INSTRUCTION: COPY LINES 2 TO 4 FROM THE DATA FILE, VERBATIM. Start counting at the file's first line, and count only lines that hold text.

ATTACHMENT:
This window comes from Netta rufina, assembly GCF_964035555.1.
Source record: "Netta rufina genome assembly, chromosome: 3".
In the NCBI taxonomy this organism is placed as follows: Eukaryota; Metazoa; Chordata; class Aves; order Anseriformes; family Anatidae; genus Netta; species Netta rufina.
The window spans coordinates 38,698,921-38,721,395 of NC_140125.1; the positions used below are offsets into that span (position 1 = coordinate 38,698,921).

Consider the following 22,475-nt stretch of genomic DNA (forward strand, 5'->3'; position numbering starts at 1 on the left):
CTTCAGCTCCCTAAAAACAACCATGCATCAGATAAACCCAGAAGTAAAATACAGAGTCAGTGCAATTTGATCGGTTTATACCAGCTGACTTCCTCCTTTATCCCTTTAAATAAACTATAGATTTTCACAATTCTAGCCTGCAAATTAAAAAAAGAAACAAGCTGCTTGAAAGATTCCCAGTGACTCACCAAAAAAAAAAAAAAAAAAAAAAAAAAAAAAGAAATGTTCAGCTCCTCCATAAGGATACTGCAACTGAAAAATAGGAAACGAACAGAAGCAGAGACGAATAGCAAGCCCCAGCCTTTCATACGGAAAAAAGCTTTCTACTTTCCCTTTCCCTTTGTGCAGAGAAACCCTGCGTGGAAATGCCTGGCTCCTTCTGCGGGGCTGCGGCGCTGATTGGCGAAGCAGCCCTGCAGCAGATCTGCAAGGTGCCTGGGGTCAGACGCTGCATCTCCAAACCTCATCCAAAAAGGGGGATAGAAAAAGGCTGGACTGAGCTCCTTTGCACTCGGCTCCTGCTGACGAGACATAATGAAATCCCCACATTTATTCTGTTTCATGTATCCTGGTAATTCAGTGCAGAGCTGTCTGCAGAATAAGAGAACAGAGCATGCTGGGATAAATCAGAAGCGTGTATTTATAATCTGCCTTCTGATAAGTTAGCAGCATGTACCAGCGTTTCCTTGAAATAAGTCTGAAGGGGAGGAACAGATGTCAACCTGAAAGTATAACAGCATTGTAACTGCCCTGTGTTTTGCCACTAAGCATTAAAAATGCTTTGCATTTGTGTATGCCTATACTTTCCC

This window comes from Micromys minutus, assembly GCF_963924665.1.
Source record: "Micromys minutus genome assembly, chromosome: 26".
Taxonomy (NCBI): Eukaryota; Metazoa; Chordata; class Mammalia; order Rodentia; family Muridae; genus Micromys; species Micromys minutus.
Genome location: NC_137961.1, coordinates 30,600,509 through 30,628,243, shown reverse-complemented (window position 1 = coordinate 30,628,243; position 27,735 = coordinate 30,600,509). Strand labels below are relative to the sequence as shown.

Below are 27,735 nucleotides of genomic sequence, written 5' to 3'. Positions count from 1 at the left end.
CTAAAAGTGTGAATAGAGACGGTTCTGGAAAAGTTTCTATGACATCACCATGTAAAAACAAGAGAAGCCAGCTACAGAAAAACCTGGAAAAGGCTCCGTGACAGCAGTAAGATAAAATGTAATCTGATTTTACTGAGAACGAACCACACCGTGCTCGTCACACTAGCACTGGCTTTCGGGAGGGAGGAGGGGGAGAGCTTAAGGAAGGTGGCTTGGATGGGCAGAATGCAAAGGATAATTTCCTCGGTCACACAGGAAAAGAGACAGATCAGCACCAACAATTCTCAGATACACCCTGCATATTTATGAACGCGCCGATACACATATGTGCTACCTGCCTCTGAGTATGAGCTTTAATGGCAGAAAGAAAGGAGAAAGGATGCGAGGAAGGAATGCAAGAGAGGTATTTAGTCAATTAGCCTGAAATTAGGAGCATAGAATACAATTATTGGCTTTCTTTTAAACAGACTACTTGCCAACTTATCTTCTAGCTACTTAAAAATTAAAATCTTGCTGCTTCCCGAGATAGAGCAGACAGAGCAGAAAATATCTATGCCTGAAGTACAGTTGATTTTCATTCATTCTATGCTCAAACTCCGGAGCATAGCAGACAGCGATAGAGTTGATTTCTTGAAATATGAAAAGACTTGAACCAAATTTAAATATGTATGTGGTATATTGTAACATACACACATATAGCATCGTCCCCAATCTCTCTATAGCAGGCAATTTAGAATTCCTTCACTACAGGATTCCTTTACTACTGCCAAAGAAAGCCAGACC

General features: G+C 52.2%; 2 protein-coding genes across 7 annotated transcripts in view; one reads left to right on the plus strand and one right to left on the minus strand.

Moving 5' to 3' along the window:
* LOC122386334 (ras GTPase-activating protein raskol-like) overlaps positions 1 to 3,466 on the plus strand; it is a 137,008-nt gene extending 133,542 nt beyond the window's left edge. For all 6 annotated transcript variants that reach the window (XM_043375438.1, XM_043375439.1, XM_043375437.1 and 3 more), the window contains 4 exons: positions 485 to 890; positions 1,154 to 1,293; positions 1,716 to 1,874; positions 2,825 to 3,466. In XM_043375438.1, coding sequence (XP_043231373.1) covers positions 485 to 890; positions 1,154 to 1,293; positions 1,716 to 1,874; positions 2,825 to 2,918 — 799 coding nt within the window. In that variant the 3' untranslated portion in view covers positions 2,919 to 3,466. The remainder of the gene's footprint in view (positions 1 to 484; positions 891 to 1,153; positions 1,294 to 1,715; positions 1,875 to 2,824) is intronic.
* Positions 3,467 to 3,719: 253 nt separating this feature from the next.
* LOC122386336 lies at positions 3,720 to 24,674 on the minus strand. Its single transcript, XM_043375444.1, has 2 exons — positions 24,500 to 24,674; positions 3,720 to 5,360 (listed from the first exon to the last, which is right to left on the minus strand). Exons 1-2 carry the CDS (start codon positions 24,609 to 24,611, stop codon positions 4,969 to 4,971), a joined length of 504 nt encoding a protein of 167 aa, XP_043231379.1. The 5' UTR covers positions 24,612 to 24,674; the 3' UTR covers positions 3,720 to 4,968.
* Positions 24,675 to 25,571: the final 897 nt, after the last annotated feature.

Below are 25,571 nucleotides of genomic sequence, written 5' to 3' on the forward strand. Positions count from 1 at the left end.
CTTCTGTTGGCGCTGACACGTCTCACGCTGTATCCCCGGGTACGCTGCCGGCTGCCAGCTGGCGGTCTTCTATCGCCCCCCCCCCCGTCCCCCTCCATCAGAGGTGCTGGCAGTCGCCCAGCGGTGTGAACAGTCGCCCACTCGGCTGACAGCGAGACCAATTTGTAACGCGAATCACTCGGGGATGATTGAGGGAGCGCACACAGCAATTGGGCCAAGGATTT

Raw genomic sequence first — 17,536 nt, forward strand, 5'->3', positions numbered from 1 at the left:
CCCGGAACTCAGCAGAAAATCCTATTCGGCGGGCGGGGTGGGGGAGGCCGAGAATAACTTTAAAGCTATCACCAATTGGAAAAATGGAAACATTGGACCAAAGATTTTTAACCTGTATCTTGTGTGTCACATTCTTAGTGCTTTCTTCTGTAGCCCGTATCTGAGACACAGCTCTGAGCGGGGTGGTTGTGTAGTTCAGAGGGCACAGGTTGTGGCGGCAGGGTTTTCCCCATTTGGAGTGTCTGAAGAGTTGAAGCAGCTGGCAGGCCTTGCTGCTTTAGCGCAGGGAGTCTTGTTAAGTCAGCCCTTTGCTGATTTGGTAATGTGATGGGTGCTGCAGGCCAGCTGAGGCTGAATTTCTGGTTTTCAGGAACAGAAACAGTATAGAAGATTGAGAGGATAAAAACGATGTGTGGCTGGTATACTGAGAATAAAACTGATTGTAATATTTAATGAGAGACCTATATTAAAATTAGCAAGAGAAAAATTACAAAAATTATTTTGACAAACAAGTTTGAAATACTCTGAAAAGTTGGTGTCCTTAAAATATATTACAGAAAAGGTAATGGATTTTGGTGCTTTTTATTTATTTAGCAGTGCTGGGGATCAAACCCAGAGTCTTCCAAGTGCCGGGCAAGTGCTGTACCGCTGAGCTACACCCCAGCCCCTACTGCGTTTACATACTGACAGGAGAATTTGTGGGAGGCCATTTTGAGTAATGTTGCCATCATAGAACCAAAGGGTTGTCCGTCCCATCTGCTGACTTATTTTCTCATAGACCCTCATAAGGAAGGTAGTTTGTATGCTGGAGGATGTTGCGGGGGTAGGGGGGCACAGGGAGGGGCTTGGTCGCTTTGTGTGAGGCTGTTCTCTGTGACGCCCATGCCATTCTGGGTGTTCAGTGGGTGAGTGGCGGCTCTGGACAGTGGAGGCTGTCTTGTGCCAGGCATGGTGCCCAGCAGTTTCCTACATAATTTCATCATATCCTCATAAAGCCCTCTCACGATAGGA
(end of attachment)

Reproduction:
Source record: "Netta rufina genome assembly, chromosome: 3".
In the NCBI taxonomy this organism is placed as follows: Eukaryota; Metazoa; Chordata; class Aves; order Anseriformes; family Anatidae; genus Netta; species Netta rufina.
The window spans coordinates 38,698,921-38,721,395 of NC_140125.1; the positions used below are offsets into that span (position 1 = coordinate 38,698,921).